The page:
Seven years ago, Mr. David Miscavige, ecclesiastical leader of the Scientology religion, dedicated the Flag Building—the magnificent 377,000-square-foot Scientology cathedral.
More than 10,000 Scientologists gathered November 17 in Clearwater, Florida, the spiritual headquarters of the Scientology religion.
“You have arrived at a turning point,” Mr. Miscavige told those assembled for the occasion,
In 1968, while carrying out research aboard the Apollo, the Flagship of the Sea Organization, the religious order comprised of the Church’s most dedicated members, Mr. Hubbard invited Scientologists to come to the ship to take part in the advanced spiritual services he’d developed. As he continued his research aboard, Scientologists arrived for training and counseling available only on the Apollo under the supervision of Mr. Hubbard. This was accompanied by a period of unprecedented growth of the Church’s ministry and worldwide expansion.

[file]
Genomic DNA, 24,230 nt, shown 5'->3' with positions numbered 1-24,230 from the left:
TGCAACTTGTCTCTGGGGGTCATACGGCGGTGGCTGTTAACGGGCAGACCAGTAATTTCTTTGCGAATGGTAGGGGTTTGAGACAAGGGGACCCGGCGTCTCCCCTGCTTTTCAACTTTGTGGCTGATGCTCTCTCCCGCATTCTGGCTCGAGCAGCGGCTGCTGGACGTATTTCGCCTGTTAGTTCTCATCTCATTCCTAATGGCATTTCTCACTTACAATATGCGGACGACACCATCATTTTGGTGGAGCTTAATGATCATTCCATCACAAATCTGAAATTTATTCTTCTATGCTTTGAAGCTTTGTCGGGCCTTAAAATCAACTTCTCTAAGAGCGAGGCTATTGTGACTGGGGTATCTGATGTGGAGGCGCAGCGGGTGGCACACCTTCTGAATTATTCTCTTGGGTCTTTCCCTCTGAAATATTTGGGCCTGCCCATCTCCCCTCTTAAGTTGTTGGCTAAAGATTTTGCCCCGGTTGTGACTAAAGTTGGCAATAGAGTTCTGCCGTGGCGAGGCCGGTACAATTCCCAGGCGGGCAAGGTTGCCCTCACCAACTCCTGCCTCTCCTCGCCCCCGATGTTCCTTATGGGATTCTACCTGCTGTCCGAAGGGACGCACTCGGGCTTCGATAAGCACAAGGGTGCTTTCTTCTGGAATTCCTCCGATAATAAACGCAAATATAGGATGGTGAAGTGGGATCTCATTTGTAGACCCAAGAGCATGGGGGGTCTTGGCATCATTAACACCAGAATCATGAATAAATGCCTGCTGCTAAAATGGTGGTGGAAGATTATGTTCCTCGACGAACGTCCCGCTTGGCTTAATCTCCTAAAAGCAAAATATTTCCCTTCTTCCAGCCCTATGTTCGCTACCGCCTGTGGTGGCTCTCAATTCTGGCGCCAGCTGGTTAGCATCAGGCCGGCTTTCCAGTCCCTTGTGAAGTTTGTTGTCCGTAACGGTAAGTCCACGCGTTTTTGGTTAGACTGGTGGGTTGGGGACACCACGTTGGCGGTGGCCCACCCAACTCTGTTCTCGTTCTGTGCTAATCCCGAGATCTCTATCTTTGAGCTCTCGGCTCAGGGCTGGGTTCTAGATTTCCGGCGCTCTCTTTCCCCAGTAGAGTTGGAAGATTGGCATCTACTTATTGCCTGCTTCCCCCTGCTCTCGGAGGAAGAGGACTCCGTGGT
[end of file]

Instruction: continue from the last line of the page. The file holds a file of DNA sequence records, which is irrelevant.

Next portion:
By 1975, the demand for Flag service was such that a 340-foot ship could no longer accommodate it. And so Mr. Hubbard established the Church of Scientology spiritual headquarters and religious retreat in Clearwater, Florida—the “flagship” Church for the religion.
At that time, the Flag Land Base occupied two properties. Today it spans a complex of 56 buildings over a 20-mile grid, totaling more than 3 million square feet of space. And none more magnificent than the Flag Building, an architectural triumph connected by skywalk to the Fort Harrison, hub of the Flag religious retreat since 1975.
And so it was that on November 17, 2013, Mr. Miscavige announced to the more than 10,000 Scientologists and their guests attending its dedication that “the best on the planet now awaits you. For the doors to your Flag Building are open and I officially invite you to cross the threshold to a whole new world.”
From its beginnings, the Church of Scientology has recognized that freedom of religion is a fundamental human right. In a world where conflicts are often traceable to intolerance of others’ religious beliefs and practices, the Church has, for more than 50 years, made the preservation of religious liberty an overriding concern.
The Church publishes this blog to help create a better understanding of the freedom of religion and belief and provide news on religious freedom and issues affecting this freedom around the world.